Vinyl records are a medium that is, technologically, considered outdated. Even so, they have been making a comeback in the last few years, and are now trendy. There is something about owning a physical copy of one’s favorite music that seems to make it more personal and meaningful, a feeling that a person can’t really get with streaming or digital platforms. Sure, records can be pricey, and aren’t convenient if you’re on the go, but that might be a positive. It’s a positive because records force you to spend quality time with them. Listening to music becomes a process; you have to open the sleeve, pull the record out while being mindful of not touching the grooves (which can compromise the sound), place it on the mat, find the right RPM, and finally, place the needle, sit back and listen. That is certainly more involved than just clicking play, right? In any case, if you’re new to records or already have a well rounded collection, here is a short list of great record shops in Hillcrest for you to enjoy. If you stop by, I’m sure you could get the shop owners to tell you why they think vinyl is better.
Photo Credit: Click to view source
Record City is my go to place for records, especially on Record Store Day. They have a large collection that is pretty neat and is organized by genre. They have plenty of records in every catagory, and you can find some pretty rare gems for as little as a buck. This store has a great oldies/blues selection that you can browse through for hours, but they stay current too. They also have a pretty big selection of CDs and DVDs. Record City is right on 6th Avenue, waiting for you to check it out.
Click image to view source
This store is located on the main street (Washington St.) that connects Hillcrest to Mission Hills. M-Theory has a really good collection of indie favorites, and they carry new music from underground bands that you may not be able to find at any other record store. But, like Record City, they have a great selection in all genres. Plus, they occasionally have in-store performances.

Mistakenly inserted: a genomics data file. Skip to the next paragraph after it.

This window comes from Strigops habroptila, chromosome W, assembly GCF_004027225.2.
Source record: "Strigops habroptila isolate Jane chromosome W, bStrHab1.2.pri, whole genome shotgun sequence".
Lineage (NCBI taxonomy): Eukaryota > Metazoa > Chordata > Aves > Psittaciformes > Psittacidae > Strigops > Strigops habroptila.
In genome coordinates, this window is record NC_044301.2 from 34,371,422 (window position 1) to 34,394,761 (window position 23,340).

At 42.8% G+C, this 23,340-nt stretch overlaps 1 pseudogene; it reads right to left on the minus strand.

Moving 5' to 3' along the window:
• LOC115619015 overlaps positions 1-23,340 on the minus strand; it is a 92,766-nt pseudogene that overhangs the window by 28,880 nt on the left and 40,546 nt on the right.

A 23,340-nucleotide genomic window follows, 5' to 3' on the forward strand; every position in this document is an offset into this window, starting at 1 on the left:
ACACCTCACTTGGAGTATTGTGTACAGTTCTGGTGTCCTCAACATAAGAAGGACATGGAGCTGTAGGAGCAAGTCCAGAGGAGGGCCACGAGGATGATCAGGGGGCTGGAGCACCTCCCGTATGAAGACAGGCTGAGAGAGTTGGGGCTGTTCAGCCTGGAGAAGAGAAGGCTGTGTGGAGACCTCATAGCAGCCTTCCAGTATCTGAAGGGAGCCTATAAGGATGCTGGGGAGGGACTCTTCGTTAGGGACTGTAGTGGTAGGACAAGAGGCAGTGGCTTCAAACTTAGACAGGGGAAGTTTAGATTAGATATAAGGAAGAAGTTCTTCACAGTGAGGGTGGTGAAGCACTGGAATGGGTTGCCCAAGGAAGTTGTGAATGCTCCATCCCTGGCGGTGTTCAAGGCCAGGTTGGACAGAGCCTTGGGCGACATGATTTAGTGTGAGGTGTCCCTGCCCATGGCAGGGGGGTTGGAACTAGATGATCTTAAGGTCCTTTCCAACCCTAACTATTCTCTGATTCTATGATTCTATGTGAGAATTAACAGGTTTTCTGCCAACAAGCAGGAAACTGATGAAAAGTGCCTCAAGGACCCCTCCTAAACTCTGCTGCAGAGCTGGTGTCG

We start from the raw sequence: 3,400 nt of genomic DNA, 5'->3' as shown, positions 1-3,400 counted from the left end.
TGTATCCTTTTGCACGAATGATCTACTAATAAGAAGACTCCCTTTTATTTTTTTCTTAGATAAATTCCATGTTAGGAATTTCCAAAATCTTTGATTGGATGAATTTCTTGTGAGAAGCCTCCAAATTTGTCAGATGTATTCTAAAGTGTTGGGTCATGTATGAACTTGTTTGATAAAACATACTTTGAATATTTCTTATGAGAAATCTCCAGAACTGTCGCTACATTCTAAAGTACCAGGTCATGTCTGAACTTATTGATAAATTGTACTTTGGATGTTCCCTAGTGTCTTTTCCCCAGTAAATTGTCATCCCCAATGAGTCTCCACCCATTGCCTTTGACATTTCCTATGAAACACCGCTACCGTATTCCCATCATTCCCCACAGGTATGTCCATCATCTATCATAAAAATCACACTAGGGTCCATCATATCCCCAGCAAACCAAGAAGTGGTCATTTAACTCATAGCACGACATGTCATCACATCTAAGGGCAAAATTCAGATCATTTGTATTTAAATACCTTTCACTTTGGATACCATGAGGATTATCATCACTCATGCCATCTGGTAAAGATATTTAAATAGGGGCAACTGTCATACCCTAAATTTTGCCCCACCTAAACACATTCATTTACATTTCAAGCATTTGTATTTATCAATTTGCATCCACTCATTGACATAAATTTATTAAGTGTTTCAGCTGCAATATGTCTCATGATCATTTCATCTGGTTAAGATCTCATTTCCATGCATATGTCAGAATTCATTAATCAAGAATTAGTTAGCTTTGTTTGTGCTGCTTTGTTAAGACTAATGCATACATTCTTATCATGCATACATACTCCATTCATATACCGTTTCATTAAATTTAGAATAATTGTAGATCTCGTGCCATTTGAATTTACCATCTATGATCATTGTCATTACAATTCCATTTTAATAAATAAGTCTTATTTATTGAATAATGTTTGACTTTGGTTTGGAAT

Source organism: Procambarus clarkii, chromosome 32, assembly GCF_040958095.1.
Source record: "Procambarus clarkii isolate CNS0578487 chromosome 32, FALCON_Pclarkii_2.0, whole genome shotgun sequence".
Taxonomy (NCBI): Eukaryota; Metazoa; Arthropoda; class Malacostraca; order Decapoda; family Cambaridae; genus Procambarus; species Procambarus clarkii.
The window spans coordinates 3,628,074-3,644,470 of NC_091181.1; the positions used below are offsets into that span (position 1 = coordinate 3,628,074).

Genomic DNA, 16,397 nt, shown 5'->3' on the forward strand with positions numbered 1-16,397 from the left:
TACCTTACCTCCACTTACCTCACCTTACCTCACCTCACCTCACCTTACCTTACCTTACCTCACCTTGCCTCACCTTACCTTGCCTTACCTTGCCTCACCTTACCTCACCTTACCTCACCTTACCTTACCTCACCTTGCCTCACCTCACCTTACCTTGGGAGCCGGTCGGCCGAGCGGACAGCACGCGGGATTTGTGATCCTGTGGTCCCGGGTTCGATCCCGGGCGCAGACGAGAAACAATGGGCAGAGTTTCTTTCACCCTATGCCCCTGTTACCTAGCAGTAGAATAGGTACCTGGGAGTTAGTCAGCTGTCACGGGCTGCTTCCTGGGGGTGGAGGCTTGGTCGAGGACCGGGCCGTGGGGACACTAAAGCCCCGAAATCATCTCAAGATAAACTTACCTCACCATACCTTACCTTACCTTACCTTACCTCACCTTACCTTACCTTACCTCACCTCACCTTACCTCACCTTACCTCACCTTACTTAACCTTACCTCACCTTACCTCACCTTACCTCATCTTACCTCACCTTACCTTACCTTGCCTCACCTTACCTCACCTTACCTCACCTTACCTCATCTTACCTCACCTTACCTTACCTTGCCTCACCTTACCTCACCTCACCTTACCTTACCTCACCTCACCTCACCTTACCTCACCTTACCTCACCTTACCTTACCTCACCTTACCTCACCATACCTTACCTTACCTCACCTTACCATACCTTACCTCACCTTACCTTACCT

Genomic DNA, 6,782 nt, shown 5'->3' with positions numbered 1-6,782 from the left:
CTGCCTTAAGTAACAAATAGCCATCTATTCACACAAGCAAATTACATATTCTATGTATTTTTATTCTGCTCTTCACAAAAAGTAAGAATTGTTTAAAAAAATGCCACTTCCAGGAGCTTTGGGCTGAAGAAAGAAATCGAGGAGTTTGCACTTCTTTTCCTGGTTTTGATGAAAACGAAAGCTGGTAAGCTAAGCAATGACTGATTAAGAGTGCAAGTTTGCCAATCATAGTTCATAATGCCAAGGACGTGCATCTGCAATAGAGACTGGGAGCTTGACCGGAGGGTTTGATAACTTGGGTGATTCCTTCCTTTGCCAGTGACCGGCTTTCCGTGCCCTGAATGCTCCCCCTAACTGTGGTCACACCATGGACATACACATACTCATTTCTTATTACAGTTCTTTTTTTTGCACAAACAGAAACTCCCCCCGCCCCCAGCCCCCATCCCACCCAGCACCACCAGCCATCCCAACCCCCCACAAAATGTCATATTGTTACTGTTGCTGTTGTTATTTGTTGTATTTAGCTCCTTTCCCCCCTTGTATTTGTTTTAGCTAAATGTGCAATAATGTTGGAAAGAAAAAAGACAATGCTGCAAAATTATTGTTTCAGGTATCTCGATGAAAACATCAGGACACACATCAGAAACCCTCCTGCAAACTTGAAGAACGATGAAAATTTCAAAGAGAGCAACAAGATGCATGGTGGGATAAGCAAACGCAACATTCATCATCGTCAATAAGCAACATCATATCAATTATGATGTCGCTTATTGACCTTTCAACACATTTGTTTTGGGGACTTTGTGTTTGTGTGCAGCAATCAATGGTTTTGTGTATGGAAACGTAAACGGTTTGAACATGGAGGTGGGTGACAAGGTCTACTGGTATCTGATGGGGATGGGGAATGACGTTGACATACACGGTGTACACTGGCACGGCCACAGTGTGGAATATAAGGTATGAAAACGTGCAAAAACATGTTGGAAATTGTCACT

Click image to view source.
Unlike the rest, Taang! is actually its own record label, operating in San Diego. Located on 5th Avenue in Hillcrest, Taang! is much smaller than the other two shops. It’s usually not as organized, however, this makes you dig around, which can lead to surprising (and fun) discoveries. Taang!’s specialty is definitely punk, but they also have a large selection of rap and hip-hop.
If you wear thick black eyeliner to match the five coats of chipped black polish on your fingernails, then you should be busy on April 8th and 9th. When We Were Young is a two day mini music festival paying homage to all of your feelings – it even has the biggest sad-boy of all time closing out the event: Morrissey. Happening at the Observatory in Santa Ana, a two-day pass starts at $175. There are 30 bands playing. Featuring punk, emo and garage rock acts, When We Were Young offers an array of artists that will surely make your heart swell. Besides the headliners like Morrissey, AFI, Decedents and Cage the Elephant, here is a lineup of some of my favorite artists that will be at the event. If you find yourself there too, check them out.
The Tijuana Panthers is actually a three piece band from Long Beach, CA. Their sound is very ’50s beach rock, but at the same time appeals to punks. If you ever want to go to a genuinely fun live show, the Tijuana Panthers should be your go-to group. Luckily, the band comes down to San Diego quite often.
Joyce Manor is yet another SoCal band that has been associated with the modern form of emo-pop-punk that experienced a surge in popularity a few years ago. They are a favorite among angsty teenagers, but can still fill the void in angsty twenty-somethings (me). Frontman Barry Johnson is, however, very vocal about his dislike of crowd surfing, so if you’re there don’t be that person.
Silversun Pickups hit the scene when they released “Lazy Eye,” which was a radio hit back in 2006. Now, 11 years later, the group is still going strong.
The Frights can easily be placed in the same genre as the Tijuana Panthers. They are described as a punk band, but the group is very playful. And, they’re from San Diego, so supporting them is supporting your local musicians.